22. D. K. Jacob, S. C. Dunn, and M. G. Moharam, “Normally incident resonant grating reflection filters for efficient narrow-band spectral filtering of finite beams,” J. Opt. Soc. Am. A 18, 2109–2120 (2001). [CrossRef]

]. Alternatively, by coupling several diffraction orders into corresponding leaky modes in a two-waveguide system, Liu et al. found a widened spectral response and steep filter sidewalls generated by merged resonance peaks [23

23. Z. S. Liu and R. Magnusson, “Concept of multiorder multimode resonant optical filters,” IEEE Photon. Technol. Lett. 14, 1091–1093 (2002). [CrossRef]

]. Suh et al. designed a flattop reflection filter using a 2D-patterned photonic crystal slab [10

10. W. Suh and S. Fan, “All-pass transmission or flattop reflection filters using a single photonic crystal slab,” Appl. Phys. Lett. 84, 4905–4907 (2004). [CrossRef]

]. Emphasizing new modalities introduced by asymmetric profiles, Ding et al. presented single-layer elements exhibiting both narrow and wide flat-band spectra [24

24. Y. Ding and R. Magnusson, “Use of nondegenerate resonant leaky modes to fashion diverse optical spectra,” Opt. Express 12, 1885–1891 (2004). [CrossRef] [PubMed]

]. Using a subwavelength grating with a low-index sublayer on a silicon substrate, Mateus et al. designed flattop reflectors with linewidths of several hundred nanometers operating in TM polarization [25

25. C. F. R. Mateus, M. C. Y. Huang, Y. Deng, A. R. Neureuther, and C. J. Chang-Hasnain, “Ultrabroadband mirror using low-index cladding subwavelength grating,” IEEE Photon. Technol. Lett. 16, 518–520 (2004). [CrossRef]

]. Subsequently, they fabricated a reflector with reflectance exceeding 98.5% over a 500 nm range and compared the response with numerical simulations [26

26. C. F. R. Mateus, M. C. Y. Huang, L. Chen, C. J. Chang-Hasnain, and Y. Suzuki, “Broad-band mirror (1.12-1.62 µm) using a subwavelength grating,” IEEE Photon. Technol. Lett. 16, 1676–1678 (2004). [CrossRef]

]. To emphasize the numerous new device possibilities afforded by properly designed resonant leaky-mode elements, we extended ref. [24

24. Y. Ding and R. Magnusson, “Use of nondegenerate resonant leaky modes to fashion diverse optical spectra,” Opt. Express 12, 1885–1891 (2004). [CrossRef] [PubMed]

] and showed single-layer elements with ~600 nm flattop reflectance in both TE and TM polarization [8

8. Y. Ding and R. Magnusson, “Resonant leaky-mode spectral-band engineering and device applications,” Opt. Express 12, 5661–5674 (2004). [CrossRef] [PubMed]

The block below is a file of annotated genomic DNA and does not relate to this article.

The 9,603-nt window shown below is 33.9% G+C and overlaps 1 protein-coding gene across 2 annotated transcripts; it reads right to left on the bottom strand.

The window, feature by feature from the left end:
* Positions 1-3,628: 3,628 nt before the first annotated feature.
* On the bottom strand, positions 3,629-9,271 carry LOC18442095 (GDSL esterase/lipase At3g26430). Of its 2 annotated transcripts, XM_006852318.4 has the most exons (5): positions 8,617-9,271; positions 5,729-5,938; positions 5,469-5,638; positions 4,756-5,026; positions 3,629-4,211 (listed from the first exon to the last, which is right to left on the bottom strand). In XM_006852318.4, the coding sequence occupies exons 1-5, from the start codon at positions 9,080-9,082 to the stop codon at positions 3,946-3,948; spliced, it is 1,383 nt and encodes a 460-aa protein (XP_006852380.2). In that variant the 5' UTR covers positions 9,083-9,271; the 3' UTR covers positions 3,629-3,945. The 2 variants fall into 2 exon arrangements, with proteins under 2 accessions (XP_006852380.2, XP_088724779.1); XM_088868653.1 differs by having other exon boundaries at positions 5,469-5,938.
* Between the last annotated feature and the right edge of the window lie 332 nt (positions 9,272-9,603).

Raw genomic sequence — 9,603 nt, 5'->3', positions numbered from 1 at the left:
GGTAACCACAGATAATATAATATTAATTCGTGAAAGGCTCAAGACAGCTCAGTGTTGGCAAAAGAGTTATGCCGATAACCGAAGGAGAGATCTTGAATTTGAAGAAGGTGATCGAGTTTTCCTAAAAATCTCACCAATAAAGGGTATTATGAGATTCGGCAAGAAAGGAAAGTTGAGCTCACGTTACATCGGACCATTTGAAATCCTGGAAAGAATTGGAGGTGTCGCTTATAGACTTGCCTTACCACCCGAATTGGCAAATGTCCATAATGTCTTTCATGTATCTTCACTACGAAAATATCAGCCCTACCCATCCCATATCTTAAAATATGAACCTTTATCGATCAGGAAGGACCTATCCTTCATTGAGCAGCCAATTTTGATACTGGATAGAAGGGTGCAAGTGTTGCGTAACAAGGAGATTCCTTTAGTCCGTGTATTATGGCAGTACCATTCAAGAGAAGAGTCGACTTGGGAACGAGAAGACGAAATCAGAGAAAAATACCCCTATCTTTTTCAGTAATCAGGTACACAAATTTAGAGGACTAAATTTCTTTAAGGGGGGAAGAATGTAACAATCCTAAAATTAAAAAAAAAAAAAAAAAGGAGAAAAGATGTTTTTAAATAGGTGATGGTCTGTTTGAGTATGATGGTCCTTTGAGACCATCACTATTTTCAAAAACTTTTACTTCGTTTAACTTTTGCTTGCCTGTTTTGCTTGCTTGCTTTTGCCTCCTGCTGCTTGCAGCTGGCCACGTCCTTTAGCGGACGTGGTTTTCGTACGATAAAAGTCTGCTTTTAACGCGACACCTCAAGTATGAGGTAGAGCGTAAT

]. Most recently, we further addressed the detailed physical basis for such reflectors by treating the simplest possible case which is a single-layer waveguide grating patterned in 1D with a two-part period [27

27. R. Magnusson and M. Shokooh-Saremi, “Physical basis for wideband resonant reflectors,” Opt. Express 16, 3456–3462 (2008). [CrossRef] [PubMed]

]. We quantified the bandwidth provided by a single resonant layer by illustrative examples for both TE and TM polarized incident light and showed that reported experimental [26

26. C. F. R. Mateus, M. C. Y. Huang, L. Chen, C. J. Chang-Hasnain, and Y. Suzuki, “Broad-band mirror (1.12-1.62 µm) using a subwavelength grating,” IEEE Photon. Technol. Lett. 16, 1676–1678 (2004). [CrossRef]

] wideband reflectors operate under leaky-mode resonance. This work defines the minimal structure capable of extensive reflectance bands [27

27. R. Magnusson and M. Shokooh-Saremi, “Physical basis for wideband resonant reflectors,” Opt. Express 16, 3456–3462 (2008). [CrossRef] [PubMed]

].

2. Device structure and design

Figure 1 shows the most general structure treated in this article. It is basically a silicon-oninsulator (SOI) element. For most of the designs, a silica substrate is used such that dL→∞. However, in some of our examples a silica film deposited on the silicon wafer defines a sublayer with low refractive index. The grating layer, which also acts as the waveguide, is defined by its period (Λ), thickness (d), and fill factors (Fi; ∑i Fi=1) that are the fractions of the period filled with each constituent material, as shown in Fig. 1. We emphasize the case of normal incidence for both TE and TM polarizations while also examining the angular sensitivity of the reflection spectra. The grating period has two or four sections consisting of two materials with different refractive indices nH and nL where nH > nL.